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  3. Shocking to hear the FCC comment. Reminds me of that ATCA petition in nineties to ban PC-to-PC VoIP. While the US is becoming increasingly protectionist across a few industries, the problem with mobile VoIP is that there are no solid parties there that could give MNOs run for their money. Unlike in fixed VoIP, there are no triple play ISPs in mobile VoIP. The fixed VoIP offering of incumbents was driven mainly by competition from the triple play ISPs like Free and ASPs like Vonage. That kind of breed, we do not have in mobile VoIP.

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  4. umm, this article is wack. Skype is not carterfone. If you don’t understand why wireless carriers are worried about VOIP — and every reason to be — then you are crazy. Skype is an application that runs on phones and computers — and it not any part of the FCC’s mandate to police that stuff. Why don’t they open up Windows why they are at it.

    Not to mention Skype is a red herring. Look at the battery life of dedicated 802.11 skype phone and see how many consumers would be happy having two hours of battery life on their mobile. Truphone on my nokia drains the battery in about the same time. That’s why we don’t see Skype/VOIP on mobile — not just the carriers blocking it.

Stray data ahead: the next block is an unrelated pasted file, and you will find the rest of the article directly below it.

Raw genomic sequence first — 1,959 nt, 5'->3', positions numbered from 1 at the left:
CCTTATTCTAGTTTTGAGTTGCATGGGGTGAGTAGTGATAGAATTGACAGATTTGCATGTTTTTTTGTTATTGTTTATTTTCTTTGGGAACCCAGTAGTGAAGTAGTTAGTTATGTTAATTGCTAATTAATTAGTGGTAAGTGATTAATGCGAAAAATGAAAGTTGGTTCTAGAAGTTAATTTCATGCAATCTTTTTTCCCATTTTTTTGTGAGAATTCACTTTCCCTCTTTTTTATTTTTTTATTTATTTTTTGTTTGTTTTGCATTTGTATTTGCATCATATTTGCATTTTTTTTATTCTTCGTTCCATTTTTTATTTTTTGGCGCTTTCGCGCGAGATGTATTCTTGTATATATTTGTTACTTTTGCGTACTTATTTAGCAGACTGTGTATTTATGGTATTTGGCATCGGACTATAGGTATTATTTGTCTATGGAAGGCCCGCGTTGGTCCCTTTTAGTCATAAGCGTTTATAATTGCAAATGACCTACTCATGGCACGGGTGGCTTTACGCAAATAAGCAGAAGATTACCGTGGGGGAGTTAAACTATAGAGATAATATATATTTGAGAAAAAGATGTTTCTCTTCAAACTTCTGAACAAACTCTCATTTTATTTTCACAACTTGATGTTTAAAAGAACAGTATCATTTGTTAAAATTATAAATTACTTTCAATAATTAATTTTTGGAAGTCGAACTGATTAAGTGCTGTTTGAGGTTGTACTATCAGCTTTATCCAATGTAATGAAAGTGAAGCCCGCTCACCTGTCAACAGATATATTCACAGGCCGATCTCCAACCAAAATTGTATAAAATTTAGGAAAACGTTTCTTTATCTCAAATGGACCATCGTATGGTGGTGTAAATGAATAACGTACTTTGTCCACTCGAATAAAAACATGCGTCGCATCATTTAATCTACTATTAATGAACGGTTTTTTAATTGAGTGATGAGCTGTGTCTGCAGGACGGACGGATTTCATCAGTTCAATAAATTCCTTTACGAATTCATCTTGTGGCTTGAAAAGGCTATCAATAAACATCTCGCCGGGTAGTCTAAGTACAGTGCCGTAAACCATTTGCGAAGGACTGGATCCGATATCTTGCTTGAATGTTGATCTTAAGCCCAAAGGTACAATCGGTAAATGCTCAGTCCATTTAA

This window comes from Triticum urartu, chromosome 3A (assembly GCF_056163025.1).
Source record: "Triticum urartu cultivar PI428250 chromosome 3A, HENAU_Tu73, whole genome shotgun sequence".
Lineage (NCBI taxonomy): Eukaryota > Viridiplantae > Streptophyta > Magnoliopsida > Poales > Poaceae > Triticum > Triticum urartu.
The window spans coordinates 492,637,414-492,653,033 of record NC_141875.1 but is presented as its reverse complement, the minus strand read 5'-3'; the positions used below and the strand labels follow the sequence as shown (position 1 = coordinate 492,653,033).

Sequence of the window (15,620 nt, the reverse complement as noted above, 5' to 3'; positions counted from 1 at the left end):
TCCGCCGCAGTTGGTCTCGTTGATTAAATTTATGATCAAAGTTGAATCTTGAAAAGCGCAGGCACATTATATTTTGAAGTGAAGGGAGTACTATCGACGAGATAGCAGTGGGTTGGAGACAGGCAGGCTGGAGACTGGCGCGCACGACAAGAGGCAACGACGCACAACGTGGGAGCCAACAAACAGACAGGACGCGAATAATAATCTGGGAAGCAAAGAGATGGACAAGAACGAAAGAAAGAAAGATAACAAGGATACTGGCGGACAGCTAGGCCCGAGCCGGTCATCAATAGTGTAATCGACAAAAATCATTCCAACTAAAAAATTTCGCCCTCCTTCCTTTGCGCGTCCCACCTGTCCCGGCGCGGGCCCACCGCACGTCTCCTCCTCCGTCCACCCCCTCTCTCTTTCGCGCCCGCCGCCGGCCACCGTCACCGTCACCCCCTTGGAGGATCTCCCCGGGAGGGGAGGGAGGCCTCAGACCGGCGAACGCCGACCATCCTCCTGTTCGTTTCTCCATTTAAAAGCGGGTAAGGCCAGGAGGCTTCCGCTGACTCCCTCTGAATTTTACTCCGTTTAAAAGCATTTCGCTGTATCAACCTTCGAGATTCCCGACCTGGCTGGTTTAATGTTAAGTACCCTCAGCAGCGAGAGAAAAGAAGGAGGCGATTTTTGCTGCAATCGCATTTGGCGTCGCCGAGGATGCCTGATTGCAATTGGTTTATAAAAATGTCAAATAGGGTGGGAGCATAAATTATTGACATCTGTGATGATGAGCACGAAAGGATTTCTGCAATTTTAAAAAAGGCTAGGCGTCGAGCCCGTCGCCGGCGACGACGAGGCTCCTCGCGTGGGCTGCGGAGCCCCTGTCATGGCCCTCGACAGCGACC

The Skype decision is not the reversal of carterfone. As hard it is for engineers to understand, the FCC is based on LAWS — and when something is outside their power, they can’t do much (and when they do, courts will strike them down). Applications running on phones are not what the FCC should be regulating.

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  5. [...] players expressing heated disapproval towards Martin’s out-of-hand dismissal, asserting in a GigaOM editorial yesterday, “This decision demonstrates nothing less than a failure on the part of a U.S. government [...]

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  6. I gotta agree with you, from a totally different angle.

    The network provided by these wireless carriers would have provided a much needed choice for those currently offered broadband by 0, 1, or 2 carriers.

    … AND THE FCC PASSED ON THE OPPORTUNITY.

    I couldn’t believe it!

    The average American already knows we’re behind the world-wide curve. They don’t understand the differences that answer the question, “why?”

    Robb Topolski

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  7. That’s Why Mobile WiMAX will show the way!
    The users have lived too long with walled garden approach which is usually provided by mobile networks. Despite many claims for open access ( the users can access any website), the launch of applications on handsets needs native applications rather than through we access.
    It is obviously not in the interest of mobile companies if users having an unlimited internet connection stop paying for any voice calls by using Skype ( for example). Hence it is not surprising that they would tend to oppose any such moves. However what is surprising is that FCC, known to be in favor of open access would stop short at making this possible.
    However this is where mobile WiMAX is set to score. Mobile WiMAX is an extension of the internet to the mobile domain without the restricting boundaries. Any application meant for the internet is available in the mobile domain.

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  8. [...] “FCC Handcuffs U.S. Mobile” [...]